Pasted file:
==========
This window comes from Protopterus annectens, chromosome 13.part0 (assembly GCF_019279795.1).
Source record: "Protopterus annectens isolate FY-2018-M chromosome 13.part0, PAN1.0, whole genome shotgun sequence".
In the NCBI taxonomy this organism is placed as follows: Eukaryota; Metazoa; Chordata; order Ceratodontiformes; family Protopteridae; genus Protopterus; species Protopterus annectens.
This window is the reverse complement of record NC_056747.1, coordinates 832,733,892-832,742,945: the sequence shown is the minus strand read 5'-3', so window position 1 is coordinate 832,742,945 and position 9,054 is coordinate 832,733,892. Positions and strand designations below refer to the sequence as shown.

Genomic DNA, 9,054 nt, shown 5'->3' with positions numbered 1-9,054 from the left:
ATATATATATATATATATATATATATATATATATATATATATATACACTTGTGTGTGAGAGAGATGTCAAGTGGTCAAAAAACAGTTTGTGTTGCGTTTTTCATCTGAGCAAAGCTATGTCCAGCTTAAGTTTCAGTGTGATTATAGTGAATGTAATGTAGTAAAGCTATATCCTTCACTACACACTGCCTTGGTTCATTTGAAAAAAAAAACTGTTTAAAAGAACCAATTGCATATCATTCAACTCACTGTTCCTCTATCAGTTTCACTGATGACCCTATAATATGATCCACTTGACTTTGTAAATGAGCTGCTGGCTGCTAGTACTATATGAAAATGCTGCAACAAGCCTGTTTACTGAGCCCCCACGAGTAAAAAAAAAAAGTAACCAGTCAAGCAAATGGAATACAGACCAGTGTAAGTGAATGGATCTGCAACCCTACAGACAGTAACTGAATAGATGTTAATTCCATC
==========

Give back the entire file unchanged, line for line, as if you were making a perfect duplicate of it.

This window comes from Protopterus annectens, chromosome 13.part0 (assembly GCF_019279795.1).
Source record: "Protopterus annectens isolate FY-2018-M chromosome 13.part0, PAN1.0, whole genome shotgun sequence".
In the NCBI taxonomy this organism is placed as follows: Eukaryota; Metazoa; Chordata; order Ceratodontiformes; family Protopteridae; genus Protopterus; species Protopterus annectens.
This window is the reverse complement of record NC_056747.1, coordinates 832,733,892-832,742,945: the sequence shown is the minus strand read 5'-3', so window position 1 is coordinate 832,742,945 and position 9,054 is coordinate 832,733,892. Positions and strand designations below refer to the sequence as shown.

Genomic DNA, 9,054 nt, shown 5'->3' with positions numbered 1-9,054 from the left:
ATATATATATATATATATATATATATATATATATATATATATATACACTTGTGTGTGAGAGAGATGTCAAGTGGTCAAAAAACAGTTTGTGTTGCGTTTTTCATCTGAGCAAAGCTATGTCCAGCTTAAGTTTCAGTGTGATTATAGTGAATGTAATGTAGTAAAGCTATATCCTTCACTACACACTGCCTTGGTTCATTTGAAAAAAAAAACTGTTTAAAAGAACCAATTGCATATCATTCAACTCACTGTTCCTCTATCAGTTTCACTGATGACCCTATAATATGATCCACTTGACTTTGTAAATGAGCTGCTGGCTGCTAGTACTATATGAAAATGCTGCAACAAGCCTGTTTACTGAGCCCCCACGAGTAAAAAAAAAAAGTAACCAGTCAAGCAAATGGAATACAGACCAGTGTAAGTGAATGGATCTGCAACCCTACAGACAGTAACTGAATAGATGTTAATTCCATC